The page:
Confederate memorial hall burned as second night of outrage erupts in Virginia

Confederate memorial hall burned as second night of outrage erupts in Virginia
Protesters on Broad Street in downtown Richmond on Saturday night. (Source: Ned Oliver/Virginia Mercury)

Protesters in Richmond set fire to the United Daughters of the Confederacy headquarters and covered Confederate memorials with graffiti during the second night of outrage and violence Saturday that saw one person shot, businesses around the city looted and storefronts torched.

Mayor Levar Stoney condemned the destruction, which has played out in cities across the country following the death of George Floyd in Minnesota. Stoney announced Sunday morning that Gov. Ralph Northam had granted his request for a curfew and said the National Guard was on standby to help enforce it.

Police said one person in a vehicle was shot by a protester and the victim is in life-threatening condition. In a separate incident, police said protesters set fire to a home occupied by a child and blocked the fire department from responding.

“We can not sit here idly and tell everyone here that these actions are productive — because they’re not,” Stoney said. “When you block law enforcement from allowing fire services to get to a home, an occupied home that has caught fire, you are not inspiring change.”

The protests Saturday began peacefully but quickly grew violent when a crowd of at least 500 people marched to Capitol Square, where they ripped down a make-shift barricade and hurled bottles and traffic cones at a line of officers blocking the entrance with riot shields.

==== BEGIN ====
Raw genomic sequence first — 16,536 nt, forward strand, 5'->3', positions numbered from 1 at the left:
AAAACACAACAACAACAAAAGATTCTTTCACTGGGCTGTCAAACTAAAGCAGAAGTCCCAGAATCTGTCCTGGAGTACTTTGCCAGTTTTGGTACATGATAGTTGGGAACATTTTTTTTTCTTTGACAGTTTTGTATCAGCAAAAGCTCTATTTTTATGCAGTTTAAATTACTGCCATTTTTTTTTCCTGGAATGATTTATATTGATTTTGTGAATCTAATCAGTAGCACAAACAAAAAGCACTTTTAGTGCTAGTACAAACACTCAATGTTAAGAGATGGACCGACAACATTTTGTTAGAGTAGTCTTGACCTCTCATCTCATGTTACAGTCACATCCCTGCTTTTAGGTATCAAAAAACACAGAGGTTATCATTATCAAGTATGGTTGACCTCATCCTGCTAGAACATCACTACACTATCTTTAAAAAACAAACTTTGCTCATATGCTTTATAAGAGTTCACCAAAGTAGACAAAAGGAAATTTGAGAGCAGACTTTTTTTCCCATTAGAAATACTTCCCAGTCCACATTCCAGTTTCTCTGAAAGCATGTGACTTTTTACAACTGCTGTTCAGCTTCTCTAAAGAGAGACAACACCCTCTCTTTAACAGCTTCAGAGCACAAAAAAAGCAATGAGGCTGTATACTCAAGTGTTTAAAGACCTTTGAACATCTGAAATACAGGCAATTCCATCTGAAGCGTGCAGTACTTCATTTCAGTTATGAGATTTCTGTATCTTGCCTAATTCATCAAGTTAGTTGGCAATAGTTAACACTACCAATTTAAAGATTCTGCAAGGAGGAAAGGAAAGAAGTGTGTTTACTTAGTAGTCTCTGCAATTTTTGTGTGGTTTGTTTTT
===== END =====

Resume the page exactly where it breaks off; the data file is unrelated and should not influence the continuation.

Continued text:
The crowd left the area as a mass of state police officers approached, heading west to the city’s police headquarters, where the night before protesters had set a police cruiser on fire and broken out windows.

Officers had fortified the area Saturday and responded almost immediately with teargas, flashbang grenades and non-lethal rounds.

By midnight, protesters had dispersed throughout the city, lighting fires in trash bins, breaking windows and looting stores, including a state liquor store, a video game shop, and a CVS. At least two businesses burned, including a shoe store and a Rite Aid pharmacy that workers had been attempting to board up as the protest began.

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